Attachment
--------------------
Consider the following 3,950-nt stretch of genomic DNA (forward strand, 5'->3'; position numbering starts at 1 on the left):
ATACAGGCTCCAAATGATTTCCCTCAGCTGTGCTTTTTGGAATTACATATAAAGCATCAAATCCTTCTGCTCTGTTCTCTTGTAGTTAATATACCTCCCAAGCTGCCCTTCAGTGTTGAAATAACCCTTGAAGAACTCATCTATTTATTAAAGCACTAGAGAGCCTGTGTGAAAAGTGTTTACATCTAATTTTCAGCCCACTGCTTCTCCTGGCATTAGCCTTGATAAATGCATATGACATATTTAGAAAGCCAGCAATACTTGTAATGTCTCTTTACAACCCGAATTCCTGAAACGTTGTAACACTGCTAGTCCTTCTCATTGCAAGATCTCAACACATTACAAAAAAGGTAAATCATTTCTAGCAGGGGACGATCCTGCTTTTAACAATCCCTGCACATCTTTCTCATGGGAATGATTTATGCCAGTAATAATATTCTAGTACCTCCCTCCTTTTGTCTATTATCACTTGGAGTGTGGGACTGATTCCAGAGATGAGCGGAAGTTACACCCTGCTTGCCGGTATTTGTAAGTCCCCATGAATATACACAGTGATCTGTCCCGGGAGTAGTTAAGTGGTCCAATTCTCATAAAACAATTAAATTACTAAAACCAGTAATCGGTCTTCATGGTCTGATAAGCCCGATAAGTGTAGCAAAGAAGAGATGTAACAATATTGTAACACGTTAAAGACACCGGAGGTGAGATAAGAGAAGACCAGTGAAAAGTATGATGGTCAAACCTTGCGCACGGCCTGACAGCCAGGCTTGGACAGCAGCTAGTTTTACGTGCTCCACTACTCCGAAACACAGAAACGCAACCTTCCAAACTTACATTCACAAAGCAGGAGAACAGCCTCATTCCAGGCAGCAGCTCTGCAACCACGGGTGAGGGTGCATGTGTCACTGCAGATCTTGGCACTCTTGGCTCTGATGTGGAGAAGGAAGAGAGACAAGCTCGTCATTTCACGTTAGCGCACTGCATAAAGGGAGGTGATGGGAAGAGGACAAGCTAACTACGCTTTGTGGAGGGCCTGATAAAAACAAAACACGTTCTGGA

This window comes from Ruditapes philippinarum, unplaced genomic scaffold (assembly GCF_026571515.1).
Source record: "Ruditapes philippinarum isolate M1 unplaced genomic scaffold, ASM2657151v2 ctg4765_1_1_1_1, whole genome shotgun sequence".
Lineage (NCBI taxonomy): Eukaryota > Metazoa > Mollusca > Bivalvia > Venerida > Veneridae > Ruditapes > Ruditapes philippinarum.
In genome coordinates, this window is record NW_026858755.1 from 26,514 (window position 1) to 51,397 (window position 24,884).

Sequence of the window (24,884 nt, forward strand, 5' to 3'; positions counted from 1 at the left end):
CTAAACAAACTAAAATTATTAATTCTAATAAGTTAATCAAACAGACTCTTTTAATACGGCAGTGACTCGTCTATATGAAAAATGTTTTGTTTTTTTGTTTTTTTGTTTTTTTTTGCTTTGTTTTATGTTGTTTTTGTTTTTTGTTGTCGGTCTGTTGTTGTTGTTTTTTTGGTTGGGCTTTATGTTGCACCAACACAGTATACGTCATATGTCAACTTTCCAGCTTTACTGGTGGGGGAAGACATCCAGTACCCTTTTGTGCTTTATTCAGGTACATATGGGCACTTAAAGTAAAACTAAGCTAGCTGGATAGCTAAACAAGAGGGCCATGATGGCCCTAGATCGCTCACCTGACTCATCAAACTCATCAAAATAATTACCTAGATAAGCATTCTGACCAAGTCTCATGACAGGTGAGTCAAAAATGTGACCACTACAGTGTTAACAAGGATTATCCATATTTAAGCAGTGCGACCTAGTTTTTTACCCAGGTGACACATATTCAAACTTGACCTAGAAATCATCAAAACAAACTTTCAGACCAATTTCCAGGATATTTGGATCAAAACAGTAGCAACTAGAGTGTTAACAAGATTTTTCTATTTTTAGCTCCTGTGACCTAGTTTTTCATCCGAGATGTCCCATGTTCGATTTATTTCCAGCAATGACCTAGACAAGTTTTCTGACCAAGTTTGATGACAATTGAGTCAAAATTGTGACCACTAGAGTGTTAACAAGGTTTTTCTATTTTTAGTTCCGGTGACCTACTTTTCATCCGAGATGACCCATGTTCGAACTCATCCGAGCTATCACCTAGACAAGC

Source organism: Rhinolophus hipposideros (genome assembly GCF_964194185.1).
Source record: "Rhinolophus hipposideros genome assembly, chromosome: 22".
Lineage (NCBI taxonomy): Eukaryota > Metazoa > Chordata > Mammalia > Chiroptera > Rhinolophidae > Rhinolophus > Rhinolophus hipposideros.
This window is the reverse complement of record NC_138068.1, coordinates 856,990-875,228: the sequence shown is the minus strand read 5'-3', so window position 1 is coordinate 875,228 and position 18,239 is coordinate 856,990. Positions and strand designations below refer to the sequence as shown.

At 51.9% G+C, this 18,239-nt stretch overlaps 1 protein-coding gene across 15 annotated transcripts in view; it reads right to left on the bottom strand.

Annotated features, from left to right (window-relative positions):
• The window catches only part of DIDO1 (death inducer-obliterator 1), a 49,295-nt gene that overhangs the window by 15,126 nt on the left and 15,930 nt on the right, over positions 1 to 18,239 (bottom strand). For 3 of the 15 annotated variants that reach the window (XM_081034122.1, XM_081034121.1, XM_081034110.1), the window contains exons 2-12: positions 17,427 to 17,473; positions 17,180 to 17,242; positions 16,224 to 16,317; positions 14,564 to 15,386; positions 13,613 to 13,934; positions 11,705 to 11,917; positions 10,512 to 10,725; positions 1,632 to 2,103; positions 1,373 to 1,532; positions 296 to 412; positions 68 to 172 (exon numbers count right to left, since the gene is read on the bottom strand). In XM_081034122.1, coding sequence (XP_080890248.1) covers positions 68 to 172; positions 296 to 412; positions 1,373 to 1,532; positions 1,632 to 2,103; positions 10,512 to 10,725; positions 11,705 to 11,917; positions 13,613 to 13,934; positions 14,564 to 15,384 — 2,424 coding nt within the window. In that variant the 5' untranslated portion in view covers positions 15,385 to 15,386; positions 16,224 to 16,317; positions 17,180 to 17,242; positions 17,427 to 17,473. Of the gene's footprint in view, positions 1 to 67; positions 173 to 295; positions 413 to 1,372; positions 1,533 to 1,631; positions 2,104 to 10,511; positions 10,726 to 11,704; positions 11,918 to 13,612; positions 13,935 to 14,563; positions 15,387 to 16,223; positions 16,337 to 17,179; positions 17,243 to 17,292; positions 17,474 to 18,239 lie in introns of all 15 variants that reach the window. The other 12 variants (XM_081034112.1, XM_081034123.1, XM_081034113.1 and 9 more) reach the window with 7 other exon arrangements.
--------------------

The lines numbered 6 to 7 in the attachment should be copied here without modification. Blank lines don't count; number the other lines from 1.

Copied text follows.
In genome coordinates, this window is record NW_026858755.1 from 26,514 (window position 1) to 51,397 (window position 24,884).

Sequence of the window (24,884 nt, forward strand, 5' to 3'; positions counted from 1 at the left end):